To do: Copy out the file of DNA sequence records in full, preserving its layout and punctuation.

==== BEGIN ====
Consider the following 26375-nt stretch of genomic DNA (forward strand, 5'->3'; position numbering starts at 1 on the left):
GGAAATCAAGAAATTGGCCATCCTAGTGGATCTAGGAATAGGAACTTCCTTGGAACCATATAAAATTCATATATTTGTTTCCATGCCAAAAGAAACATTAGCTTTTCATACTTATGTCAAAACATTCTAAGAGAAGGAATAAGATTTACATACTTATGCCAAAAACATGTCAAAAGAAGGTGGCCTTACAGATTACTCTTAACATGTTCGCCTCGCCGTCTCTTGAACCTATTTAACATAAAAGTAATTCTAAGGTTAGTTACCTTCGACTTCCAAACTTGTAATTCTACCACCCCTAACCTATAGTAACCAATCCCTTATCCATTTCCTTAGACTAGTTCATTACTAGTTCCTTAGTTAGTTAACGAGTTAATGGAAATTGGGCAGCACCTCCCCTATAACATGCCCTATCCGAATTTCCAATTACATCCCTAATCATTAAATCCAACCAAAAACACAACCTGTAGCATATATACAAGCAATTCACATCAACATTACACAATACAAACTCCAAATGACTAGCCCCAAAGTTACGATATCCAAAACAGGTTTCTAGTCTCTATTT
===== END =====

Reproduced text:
Consider the following 26375-nt stretch of genomic DNA (forward strand, 5'->3'; position numbering starts at 1 on the left):
GGAAATCAAGAAATTGGCCATCCTAGTGGATCTAGGAATAGGAACTTCCTTGGAACCATATAAAATTCATATATTTGTTTCCATGCCAAAAGAAACATTAGCTTTTCATACTTATGTCAAAACATTCTAAGAGAAGGAATAAGATTTACATACTTATGCCAAAAACATGTCAAAAGAAGGTGGCCTTACAGATTACTCTTAACATGTTCGCCTCGCCGTCTCTTGAACCTATTTAACATAAAAGTAATTCTAAGGTTAGTTACCTTCGACTTCCAAACTTGTAATTCTACCACCCCTAACCTATAGTAACCAATCCCTTATCCATTTCCTTAGACTAGTTCATTACTAGTTCCTTAGTTAGTTAACGAGTTAATGGAAATTGGGCAGCACCTCCCCTATAACATGCCCTATCCGAATTTCCAATTACATCCCTAATCATTAAATCCAACCAAAAACACAACCTGTAGCATATATACAAGCAATTCACATCAACATTACACAATACAAACTCCAAATGACTAGCCCCAAAGTTACGATATCCAAAACAGGTTTCTAGTCTCTATTT